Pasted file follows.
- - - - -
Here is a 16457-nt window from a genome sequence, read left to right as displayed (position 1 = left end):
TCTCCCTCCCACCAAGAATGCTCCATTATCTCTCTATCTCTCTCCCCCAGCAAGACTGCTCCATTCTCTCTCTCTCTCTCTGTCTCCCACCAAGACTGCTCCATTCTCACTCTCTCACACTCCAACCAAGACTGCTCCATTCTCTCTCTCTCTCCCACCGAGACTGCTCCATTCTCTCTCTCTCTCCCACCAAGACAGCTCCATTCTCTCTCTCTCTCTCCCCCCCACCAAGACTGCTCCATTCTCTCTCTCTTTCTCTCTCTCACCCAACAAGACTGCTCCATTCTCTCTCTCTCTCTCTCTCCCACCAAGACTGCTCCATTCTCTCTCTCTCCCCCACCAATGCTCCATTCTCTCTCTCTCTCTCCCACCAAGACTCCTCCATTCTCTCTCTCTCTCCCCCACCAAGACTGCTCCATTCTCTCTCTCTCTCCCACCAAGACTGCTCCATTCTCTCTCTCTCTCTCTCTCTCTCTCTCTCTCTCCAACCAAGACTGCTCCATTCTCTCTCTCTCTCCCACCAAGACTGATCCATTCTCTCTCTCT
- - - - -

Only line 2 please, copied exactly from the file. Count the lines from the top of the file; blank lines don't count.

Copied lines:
TCTCCCTCCCACCAAGAATGCTCCATTATCTCTCTATCTCTCTCCCCCAGCAAGACTGCTCCATTCTCTCTCTCTCTCTCTGTCTCCCACCAAGACTGCTCCATTCTCACTCTCTCACACTCCAACCAAGACTGCTCCATTCTCTCTCTCTCTCCCACCGAGACTGCTCCATTCTCTCTCTCTCTCCCACCAAGACAGCTCCATTCTCTCTCTCTCTCTCCCCCCCACCAAGACTGCTCCATTCTCTCTCTCTTTCTCTCTCTCACCCAACAAGACTGCTCCATTCTCTCTCTCTCTCTCTCTCCCACCAAGACTGCTCCATTCTCTCTCTCTCCCCCACCAATGCTCCATTCTCTCTCTCTCTCTCCCACCAAGACTCCTCCATTCTCTCTCTCTCTCCCCCACCAAGACTGCTCCATTCTCTCTCTCTCTCCCACCAAGACTGCTCCATTCTCTCTCTCTCTCTCTCTCTCTCTCTCTCTCTCCAACCAAGACTGCTCCATTCTCTCTCTCTCTCCCACCAAGACTGATCCATTCTCTCTCTCT